30 August 2021: Solomon Bezabh knows all too well the impact that tungiasis – also known as sand flea disease – can have on low socio-economic areas, including in his home country of Ethiopia.
Now, the University of Canberra PhD candidate has dedicated his research to finding an effective treatment for the skin disease, and the patients it affects.
Tungiasis sees small sand fleas embed themselves under a person’s skin, and results in painful inflammation of the skin as well as intense itching. It often leads to secondary bacterial infections.
The disease can progressively lead to serious human, societal, and economic consequences including childhood disability, social isolation, impaired sleep and the inability to attend school.
In severe cases, it can also lead to disfigurement of the feet due to painful ulceration, causing difficulty in walking, auto-amputation, and immobility.
Mr Bezabh said the condition – which is most prevalent in lower socio-economic areas of Sub-Saharan Africa, South America, and the Caribbean – is almost non-existent in the developed world and is therefore widely neglected and has no standard treatment.
“Tungiasis is a highly infectious condition, and currently the recommended method of treatment is surgical removal of the embedded fleas with a sterile, sharp tool,” he said.
“However, in these lower socio-economic communities, surgical extraction is frequently performed using unsafe procedures. This can involve sharing of non-sterile instruments such as pins, needles and sharpened wood pieces, almost invariably leading to additional secondary bacterial infections and potential transmission of viral infections like HIV, Hepatitis B, and Hepatitis C.”
Mr Bezabh, under his supervisor Associate Professor Dr Jackson Thomas, undertook an international first systematic review of randomised controlled trials (RCTs) investigating interventions for tungiasis and has now been published in the Lancet Infectious Diseases journal.
This study has revealed, through very few randomised controlled trials, that there were no sustainable or viable treatment options, and there is a need for high-quality RCTs examining effective prevention and treatment alternatives.
Following this seminal publication, Mr Bezabh and Dr Thomas will enter the clinical trial phase which will look at the use of tea tree oil as a treatment option.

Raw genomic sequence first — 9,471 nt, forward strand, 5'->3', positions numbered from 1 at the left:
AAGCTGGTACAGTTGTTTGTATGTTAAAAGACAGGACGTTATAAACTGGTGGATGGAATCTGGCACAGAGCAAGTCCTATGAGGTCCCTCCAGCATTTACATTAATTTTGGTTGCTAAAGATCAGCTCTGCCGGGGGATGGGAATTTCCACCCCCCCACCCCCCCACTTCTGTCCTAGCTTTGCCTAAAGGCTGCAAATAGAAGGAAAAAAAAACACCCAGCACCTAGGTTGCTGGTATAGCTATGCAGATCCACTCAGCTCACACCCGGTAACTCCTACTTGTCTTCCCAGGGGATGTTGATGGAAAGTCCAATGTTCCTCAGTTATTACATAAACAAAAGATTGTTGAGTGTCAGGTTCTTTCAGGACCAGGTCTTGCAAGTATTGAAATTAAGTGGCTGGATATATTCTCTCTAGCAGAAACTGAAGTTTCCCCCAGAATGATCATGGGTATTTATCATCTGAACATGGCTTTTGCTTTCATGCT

“Solomon’s PhD currently investigates a new skin treatment for tungiasis which contains Australian tea tree oil. Tea tree oil has long been used as a parasiticidal agent against ectoparasites such as head lice, mites and fleas, with proven safety and efficacy data from human studies,” Dr Thomas said.
“Tea tree oil has anti-bacterial and anti-inflammation properties, and we think it will kill the parasite causing tungiasis, but also prevent further inflammation and bacterial superinfections associated with it,” Mr Bezabh added.
They aim to develop a topical treatment, which can be applied as soon as patients experience the early symptoms of the condition.
The study will take place in collaboration with an international NGO. The Kenya-based research will be guided by collaborators from the US, Germany, Kenya and Brazil.
“This study will offer a treatment which is not only useful, but customised to target the condition,” Dr Thomas said.
“The treatment will be effective in killing the parasite, preventing infection and further complications, and improving the quality of life in those areas.”
Mr Bezabh has seen these implications firsthand, and said he is very pleased to be working on a project which aims to develop a treatment for tungiasis.
“This is so prevalent in my home country. Current data suggests, in high burden settings, 6 out of 10 children aged between five and 14 years old suffer from tungiasis at any given time, and I have seen the social isolation and impact this can have,” he said.
“I have seen the real impact, and when I came here and was offered this opportunity, I gladly accepted.”
“Our study investigates a simple and low-cost treatment for tungiasis, and will provide evidence about managing the condition and its associated complications in children.”